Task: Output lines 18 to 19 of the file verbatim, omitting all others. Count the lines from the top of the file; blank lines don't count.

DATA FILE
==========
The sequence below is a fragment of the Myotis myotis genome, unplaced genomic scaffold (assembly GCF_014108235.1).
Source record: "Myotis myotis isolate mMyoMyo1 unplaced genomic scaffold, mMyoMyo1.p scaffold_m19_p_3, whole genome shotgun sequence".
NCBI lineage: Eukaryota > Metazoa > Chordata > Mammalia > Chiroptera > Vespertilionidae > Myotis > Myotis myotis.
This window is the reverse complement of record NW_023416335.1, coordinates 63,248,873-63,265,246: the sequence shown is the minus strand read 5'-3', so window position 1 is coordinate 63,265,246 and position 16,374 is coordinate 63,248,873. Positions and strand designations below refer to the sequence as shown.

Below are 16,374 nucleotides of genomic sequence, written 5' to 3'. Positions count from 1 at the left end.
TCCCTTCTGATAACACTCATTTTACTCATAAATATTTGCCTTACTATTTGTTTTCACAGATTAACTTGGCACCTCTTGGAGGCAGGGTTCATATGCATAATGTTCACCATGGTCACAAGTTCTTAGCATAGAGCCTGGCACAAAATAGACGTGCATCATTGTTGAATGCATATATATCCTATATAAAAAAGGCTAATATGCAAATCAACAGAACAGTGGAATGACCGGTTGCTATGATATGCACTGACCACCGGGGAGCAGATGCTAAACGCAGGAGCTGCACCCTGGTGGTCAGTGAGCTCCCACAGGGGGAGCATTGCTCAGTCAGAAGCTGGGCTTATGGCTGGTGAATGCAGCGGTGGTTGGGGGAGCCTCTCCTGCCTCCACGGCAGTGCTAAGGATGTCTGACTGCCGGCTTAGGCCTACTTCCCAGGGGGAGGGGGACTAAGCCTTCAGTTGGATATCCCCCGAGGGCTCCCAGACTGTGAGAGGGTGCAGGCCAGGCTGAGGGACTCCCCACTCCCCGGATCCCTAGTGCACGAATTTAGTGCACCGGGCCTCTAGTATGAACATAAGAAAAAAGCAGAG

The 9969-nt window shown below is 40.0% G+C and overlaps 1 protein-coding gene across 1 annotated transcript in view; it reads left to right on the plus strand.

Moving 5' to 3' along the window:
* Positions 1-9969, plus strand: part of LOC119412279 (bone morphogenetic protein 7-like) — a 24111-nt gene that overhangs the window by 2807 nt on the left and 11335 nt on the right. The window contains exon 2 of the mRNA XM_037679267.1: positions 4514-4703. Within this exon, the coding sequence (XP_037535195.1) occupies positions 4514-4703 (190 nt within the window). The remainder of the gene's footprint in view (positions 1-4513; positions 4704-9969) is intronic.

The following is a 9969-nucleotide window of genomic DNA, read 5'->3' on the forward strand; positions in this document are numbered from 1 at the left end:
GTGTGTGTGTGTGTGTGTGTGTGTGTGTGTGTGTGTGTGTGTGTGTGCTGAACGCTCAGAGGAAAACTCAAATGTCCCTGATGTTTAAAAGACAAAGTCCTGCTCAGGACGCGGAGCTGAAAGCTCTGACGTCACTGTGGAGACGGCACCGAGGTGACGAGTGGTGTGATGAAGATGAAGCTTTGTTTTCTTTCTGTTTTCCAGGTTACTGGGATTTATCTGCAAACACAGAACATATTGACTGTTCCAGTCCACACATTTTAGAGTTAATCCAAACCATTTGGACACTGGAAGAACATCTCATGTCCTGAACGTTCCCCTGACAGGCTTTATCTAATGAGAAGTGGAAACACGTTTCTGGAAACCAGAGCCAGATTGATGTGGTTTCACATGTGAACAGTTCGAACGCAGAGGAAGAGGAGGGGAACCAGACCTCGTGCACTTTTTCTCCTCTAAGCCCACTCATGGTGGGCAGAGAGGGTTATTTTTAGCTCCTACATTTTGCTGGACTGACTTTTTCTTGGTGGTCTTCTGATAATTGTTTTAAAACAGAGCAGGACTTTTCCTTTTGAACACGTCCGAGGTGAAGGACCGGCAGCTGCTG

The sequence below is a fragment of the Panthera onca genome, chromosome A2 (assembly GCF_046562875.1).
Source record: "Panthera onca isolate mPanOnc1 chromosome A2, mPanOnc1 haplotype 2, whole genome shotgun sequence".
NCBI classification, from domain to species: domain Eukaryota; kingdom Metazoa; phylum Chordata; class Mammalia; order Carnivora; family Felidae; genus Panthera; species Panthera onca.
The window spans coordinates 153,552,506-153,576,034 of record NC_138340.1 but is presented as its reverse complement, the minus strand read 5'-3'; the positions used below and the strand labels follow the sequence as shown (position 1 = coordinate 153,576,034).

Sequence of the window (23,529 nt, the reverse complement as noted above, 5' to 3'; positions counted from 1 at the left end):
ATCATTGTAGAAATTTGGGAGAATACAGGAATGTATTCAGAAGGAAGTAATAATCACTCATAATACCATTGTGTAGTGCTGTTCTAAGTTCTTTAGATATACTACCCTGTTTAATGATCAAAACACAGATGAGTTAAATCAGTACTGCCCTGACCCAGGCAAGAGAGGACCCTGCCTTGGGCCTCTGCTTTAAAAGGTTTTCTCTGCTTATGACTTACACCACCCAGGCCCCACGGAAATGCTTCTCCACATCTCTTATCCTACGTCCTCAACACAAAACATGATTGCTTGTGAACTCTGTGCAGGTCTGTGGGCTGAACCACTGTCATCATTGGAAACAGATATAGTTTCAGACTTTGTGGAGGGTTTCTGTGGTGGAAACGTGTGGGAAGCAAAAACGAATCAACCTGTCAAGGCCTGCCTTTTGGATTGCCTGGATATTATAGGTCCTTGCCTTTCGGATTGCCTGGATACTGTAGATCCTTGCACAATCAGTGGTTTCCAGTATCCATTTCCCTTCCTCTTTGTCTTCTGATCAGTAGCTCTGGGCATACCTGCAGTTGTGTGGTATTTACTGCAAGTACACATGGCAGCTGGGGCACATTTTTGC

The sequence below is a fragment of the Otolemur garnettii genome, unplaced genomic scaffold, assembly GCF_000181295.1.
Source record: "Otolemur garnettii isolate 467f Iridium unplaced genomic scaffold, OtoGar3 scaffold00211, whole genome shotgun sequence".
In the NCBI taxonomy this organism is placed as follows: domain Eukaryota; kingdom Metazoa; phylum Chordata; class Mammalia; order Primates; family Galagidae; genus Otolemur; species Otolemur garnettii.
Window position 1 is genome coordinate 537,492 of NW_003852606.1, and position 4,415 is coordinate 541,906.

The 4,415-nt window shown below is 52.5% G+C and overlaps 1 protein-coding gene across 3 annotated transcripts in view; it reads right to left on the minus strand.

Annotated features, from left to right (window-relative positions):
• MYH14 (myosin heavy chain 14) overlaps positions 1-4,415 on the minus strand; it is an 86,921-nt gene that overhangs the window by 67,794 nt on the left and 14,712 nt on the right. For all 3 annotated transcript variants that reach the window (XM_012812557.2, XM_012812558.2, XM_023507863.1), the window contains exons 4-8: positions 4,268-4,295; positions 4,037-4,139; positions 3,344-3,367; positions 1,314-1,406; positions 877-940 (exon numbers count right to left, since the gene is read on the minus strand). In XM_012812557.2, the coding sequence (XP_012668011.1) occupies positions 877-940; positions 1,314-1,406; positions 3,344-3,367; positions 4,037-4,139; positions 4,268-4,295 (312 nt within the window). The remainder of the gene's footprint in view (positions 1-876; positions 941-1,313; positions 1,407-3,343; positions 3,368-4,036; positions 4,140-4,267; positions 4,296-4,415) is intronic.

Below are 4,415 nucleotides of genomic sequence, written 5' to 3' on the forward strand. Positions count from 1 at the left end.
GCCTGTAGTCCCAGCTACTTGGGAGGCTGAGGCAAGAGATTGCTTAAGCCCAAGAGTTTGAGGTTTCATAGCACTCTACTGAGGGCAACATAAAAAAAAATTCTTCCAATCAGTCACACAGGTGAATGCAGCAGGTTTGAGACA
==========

The sequence below is a fragment of the Otolemur garnettii genome, unplaced genomic scaffold, assembly GCF_000181295.1.
Source record: "Otolemur garnettii isolate 467f Iridium unplaced genomic scaffold, OtoGar3 scaffold00211, whole genome shotgun sequence".